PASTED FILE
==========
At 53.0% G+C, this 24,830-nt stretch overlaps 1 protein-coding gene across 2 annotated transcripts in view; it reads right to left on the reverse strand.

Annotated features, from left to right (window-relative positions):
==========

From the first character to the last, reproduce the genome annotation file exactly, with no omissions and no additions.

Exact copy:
At 53.0% G+C, this 24,830-nt stretch overlaps 1 protein-coding gene across 2 annotated transcripts in view; it reads right to left on the reverse strand.

Annotated features, from left to right (window-relative positions):